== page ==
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Abortion lobby radicals don’t want anyone to hear the truth about abortion.

They work tirelessly to shut down free speech by Pro-Lifers and Christians.

But now one Pro-Life activist just sued this state over its prohibition on “sidewalk counseling.”

Colorado’s ban on free speech near abortion clinics was first enacted in 1993.

A decent chance to restore freedom

Pro-Life activist Wendy Faustin has been fighting against those free speech restrictions for just as long. 

Now, with last June’s Supreme Court ruling in Dobbs that overturned Roe v. Wade, Faustin believes she has a decent shot of throwing out that ban.

And by doing so, Faustin hopes to restore the First Amendment to the Centennial State.

The ban’s “bubble” or “buffer zone” around abortion mills prohibits Faustin, who knows abortion is murder and has been protesting the crime for decades, from getting closer than within eight feet of a woman entering an abortion clinic.

This violation of the Constitution was designed to stop Pro-Life activists from giving women the horrible truth of abortion.

Now, with the help of First Liberty Institute (FLI), Faustin is ready to move forward with a lawsuit to throw out the Colorado law.

Getting some encouragement

And today Faustin has some encouragement from the new Supreme Court, which may be much more likely to hear amenable to her claim that Colorado’s “eight-foot rule” is unconstitutional.

When the rule was first implemented, the Supreme Court was majority liberal and found Colorado’s law prohibiting free speech near abortion mills was Constitutional. 

The law reads, “No person shall knowingly approach another person within eight feet of such person, unless such other person consents, for the purpose of passing a leaflet or handbill to, displaying a sign to, or engaging in oral protest, education, or counseling with such other person in the public way or sidewalk area within a radius of one hundred feet from any entrance door to a health-care facility.”

Of course, the very use of the term “health-care facility” is ridiculous.

It is not health care to murder children, it is murder. 

But Colorado’s law was written to “protect” women from hearing anything other than the lie that they have a “right” to kill their unborn children.

The pro-abortion radicals just can’t stand anyone speaking the truth.

Creating rights out of thin air

Colorado’s unconstitutional law was challenged in 2000 and made it all the way to the Supreme Court, which (much like with the original Roe decision) created a “right” not found in the Constitution in order to keep Pro-Lifers from telling expectant mothers the truth.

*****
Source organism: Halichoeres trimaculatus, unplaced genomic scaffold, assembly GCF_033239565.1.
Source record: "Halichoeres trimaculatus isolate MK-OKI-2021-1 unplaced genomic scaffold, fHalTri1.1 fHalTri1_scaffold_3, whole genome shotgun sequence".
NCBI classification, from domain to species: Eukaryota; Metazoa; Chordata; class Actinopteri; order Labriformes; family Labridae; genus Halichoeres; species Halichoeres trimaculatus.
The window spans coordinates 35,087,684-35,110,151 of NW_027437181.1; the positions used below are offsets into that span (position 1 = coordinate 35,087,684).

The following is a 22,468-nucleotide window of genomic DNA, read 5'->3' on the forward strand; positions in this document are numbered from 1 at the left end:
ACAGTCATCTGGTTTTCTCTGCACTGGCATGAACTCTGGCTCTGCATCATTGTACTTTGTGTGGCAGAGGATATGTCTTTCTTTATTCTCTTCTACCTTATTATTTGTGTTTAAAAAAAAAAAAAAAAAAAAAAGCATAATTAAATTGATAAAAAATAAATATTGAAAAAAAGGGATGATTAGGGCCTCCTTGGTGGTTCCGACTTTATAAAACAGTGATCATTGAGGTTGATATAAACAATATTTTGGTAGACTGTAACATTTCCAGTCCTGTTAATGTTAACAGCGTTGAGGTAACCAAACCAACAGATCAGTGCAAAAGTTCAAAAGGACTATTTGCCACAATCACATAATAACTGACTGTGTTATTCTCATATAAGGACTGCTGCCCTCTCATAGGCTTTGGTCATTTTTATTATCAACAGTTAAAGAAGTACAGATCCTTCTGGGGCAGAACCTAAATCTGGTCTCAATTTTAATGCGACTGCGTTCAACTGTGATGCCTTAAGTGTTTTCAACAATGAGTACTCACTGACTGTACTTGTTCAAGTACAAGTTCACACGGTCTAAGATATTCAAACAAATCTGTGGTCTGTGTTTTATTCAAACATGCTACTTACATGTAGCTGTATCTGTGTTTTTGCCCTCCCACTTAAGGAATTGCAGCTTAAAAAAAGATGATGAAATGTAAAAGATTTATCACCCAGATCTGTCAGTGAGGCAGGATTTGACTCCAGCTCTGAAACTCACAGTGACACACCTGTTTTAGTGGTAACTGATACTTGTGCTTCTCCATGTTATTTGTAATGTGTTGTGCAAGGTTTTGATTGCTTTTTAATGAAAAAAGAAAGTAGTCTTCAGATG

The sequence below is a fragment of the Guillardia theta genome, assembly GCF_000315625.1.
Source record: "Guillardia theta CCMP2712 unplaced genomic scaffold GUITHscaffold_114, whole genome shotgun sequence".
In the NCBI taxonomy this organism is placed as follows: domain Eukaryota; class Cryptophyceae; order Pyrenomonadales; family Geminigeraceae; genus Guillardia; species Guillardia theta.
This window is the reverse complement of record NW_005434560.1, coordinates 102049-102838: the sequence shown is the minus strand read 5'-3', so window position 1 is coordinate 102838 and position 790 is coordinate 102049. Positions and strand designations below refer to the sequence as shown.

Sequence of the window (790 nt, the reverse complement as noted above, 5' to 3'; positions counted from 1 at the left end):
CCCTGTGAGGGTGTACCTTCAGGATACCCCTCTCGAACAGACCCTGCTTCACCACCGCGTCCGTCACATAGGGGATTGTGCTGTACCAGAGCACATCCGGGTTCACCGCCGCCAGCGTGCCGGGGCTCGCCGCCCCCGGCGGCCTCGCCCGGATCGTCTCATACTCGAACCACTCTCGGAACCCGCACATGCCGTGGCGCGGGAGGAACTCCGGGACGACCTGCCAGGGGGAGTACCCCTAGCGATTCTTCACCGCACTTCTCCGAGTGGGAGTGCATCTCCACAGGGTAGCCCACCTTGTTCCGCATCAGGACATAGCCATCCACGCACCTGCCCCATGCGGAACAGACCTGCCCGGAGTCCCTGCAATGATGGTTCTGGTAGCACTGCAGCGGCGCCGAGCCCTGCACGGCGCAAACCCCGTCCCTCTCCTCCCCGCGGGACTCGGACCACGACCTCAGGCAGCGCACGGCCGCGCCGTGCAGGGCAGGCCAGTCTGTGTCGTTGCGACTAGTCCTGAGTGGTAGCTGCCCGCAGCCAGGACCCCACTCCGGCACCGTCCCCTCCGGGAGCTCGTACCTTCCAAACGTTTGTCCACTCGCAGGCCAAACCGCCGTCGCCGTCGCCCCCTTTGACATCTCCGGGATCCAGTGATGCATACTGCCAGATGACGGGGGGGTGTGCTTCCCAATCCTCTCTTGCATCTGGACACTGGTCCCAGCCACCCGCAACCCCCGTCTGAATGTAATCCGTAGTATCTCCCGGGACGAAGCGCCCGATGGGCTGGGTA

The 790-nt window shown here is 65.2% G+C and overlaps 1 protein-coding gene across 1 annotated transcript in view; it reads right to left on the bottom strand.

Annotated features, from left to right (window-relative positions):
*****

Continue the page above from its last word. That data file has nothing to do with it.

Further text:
Then-Justice John Paul Stevens said Colorado had a “compelling interest” in keeping the truth from those mothers. 

And according to Stevens that so-called “right” is the right “to be let alone.”

Stevens wrote, “The state [of Colorado] has a compelling interest in creating this legislation. Its interest is to protect citizens entering or exiting a medical facility from unwanted communication. The law does not prevent patients from being communicated with entirely but better allows them to better avoid situations in [which] they wish to not listen to the message of speakers.”

“Even though speakers have a right to persuade, that cannot extend to unwilling listeners because people also have a right ‘to be let alone,’” Stevens claimed.

Now,the Supreme Court is different, and more conservative, and Faustin and the FLI see a chance to right the grievous wrong decided in 2000. 

As Roger Byron, a lawyer for FLI, explained, “The government may not target life-affirming speech simply because it disagrees with the message. That is unlawful viewpoint discrimination. It should not be a crime to lovingly and compassionately approach another person to tell them about alternatives to abortion.”

The lawsuit filed on June 1 declares that “these restrictions are unconstitutional under [both] the First and Fourteenth Amendments,” and seeks to persuade the U.S. District Court in Colorado that under those guarantees Faustin has the right “to persuade women, one by one, not to make that choice [abortion] in the most effective place . . . outside the entrances to abortion facilities.”

Almost certainly Faustin will lose at the lower court level but is hopeful her case will make it to the U.S. Supreme Court.

Pro-Life Press will keep you up-to-date on any developments to this ongoing story.